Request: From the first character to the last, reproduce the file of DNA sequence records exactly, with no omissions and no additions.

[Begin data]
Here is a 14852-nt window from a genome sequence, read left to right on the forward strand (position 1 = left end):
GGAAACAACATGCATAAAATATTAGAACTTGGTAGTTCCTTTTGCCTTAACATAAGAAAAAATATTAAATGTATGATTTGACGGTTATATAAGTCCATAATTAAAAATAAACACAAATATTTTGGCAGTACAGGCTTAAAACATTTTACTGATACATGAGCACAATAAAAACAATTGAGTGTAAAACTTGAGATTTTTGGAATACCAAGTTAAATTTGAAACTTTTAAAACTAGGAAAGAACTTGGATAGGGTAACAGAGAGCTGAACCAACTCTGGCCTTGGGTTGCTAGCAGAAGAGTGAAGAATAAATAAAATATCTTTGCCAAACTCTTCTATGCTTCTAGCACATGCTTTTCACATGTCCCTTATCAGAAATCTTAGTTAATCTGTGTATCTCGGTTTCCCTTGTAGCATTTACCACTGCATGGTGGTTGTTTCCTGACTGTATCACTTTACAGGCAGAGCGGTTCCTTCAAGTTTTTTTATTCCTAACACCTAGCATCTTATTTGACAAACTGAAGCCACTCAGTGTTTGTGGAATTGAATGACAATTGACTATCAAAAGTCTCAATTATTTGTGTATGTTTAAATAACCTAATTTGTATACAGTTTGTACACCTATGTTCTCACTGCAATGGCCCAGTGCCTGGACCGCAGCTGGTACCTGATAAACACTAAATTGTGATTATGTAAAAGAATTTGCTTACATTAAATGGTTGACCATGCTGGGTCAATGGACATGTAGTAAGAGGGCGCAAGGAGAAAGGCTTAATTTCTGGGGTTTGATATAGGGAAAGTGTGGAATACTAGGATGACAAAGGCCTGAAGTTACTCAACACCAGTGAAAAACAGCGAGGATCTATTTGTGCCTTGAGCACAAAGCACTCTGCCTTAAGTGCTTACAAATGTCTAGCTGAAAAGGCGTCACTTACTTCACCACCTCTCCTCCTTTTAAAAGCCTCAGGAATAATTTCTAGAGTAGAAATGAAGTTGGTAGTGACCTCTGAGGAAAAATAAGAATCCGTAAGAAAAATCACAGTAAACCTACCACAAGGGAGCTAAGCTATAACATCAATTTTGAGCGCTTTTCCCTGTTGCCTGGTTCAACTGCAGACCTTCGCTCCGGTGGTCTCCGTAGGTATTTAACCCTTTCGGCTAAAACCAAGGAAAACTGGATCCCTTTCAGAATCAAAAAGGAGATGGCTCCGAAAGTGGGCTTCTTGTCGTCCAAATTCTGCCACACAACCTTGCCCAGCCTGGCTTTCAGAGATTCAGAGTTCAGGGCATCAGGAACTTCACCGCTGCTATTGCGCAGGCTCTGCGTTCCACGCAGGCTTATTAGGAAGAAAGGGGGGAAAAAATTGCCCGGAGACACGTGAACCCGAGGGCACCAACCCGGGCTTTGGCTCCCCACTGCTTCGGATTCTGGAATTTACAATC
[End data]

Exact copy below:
Here is a 14852-nt window from a genome sequence, read left to right on the forward strand (position 1 = left end):
GGAAACAACATGCATAAAATATTAGAACTTGGTAGTTCCTTTTGCCTTAACATAAGAAAAAATATTAAATGTATGATTTGACGGTTATATAAGTCCATAATTAAAAATAAACACAAATATTTTGGCAGTACAGGCTTAAAACATTTTACTGATACATGAGCACAATAAAAACAATTGAGTGTAAAACTTGAGATTTTTGGAATACCAAGTTAAATTTGAAACTTTTAAAACTAGGAAAGAACTTGGATAGGGTAACAGAGAGCTGAACCAACTCTGGCCTTGGGTTGCTAGCAGAAGAGTGAAGAATAAATAAAATATCTTTGCCAAACTCTTCTATGCTTCTAGCACATGCTTTTCACATGTCCCTTATCAGAAATCTTAGTTAATCTGTGTATCTCGGTTTCCCTTGTAGCATTTACCACTGCATGGTGGTTGTTTCCTGACTGTATCACTTTACAGGCAGAGCGGTTCCTTCAAGTTTTTTTATTCCTAACACCTAGCATCTTATTTGACAAACTGAAGCCACTCAGTGTTTGTGGAATTGAATGACAATTGACTATCAAAAGTCTCAATTATTTGTGTATGTTTAAATAACCTAATTTGTATACAGTTTGTACACCTATGTTCTCACTGCAATGGCCCAGTGCCTGGACCGCAGCTGGTACCTGATAAACACTAAATTGTGATTATGTAAAAGAATTTGCTTACATTAAATGGTTGACCATGCTGGGTCAATGGACATGTAGTAAGAGGGCGCAAGGAGAAAGGCTTAATTTCTGGGGTTTGATATAGGGAAAGTGTGGAATACTAGGATGACAAAGGCCTGAAGTTACTCAACACCAGTGAAAAACAGCGAGGATCTATTTGTGCCTTGAGCACAAAGCACTCTGCCTTAAGTGCTTACAAATGTCTAGCTGAAAAGGCGTCACTTACTTCACCACCTCTCCTCCTTTTAAAAGCCTCAGGAATAATTTCTAGAGTAGAAATGAAGTTGGTAGTGACCTCTGAGGAAAAATAAGAATCCGTAAGAAAAATCACAGTAAACCTACCACAAGGGAGCTAAGCTATAACATCAATTTTGAGCGCTTTTCCCTGTTGCCTGGTTCAACTGCAGACCTTCGCTCCGGTGGTCTCCGTAGGTATTTAACCCTTTCGGCTAAAACCAAGGAAAACTGGATCCCTTTCAGAATCAAAAAGGAGATGGCTCCGAAAGTGGGCTTCTTGTCGTCCAAATTCTGCCACACAACCTTGCCCAGCCTGGCTTTCAGAGATTCAGAGTTCAGGGCATCAGGAACTTCACCGCTGCTATTGCGCAGGCTCTGCGTTCCACGCAGGCTTATTAGGAAGAAAGGGGGGAAAAAATTGCCCGGAGACACGTGAACCCGAGGGCACCAACCCGGGCTTTGGCTCCCCACTGCTTCGGATTCTGGAATTTACAATC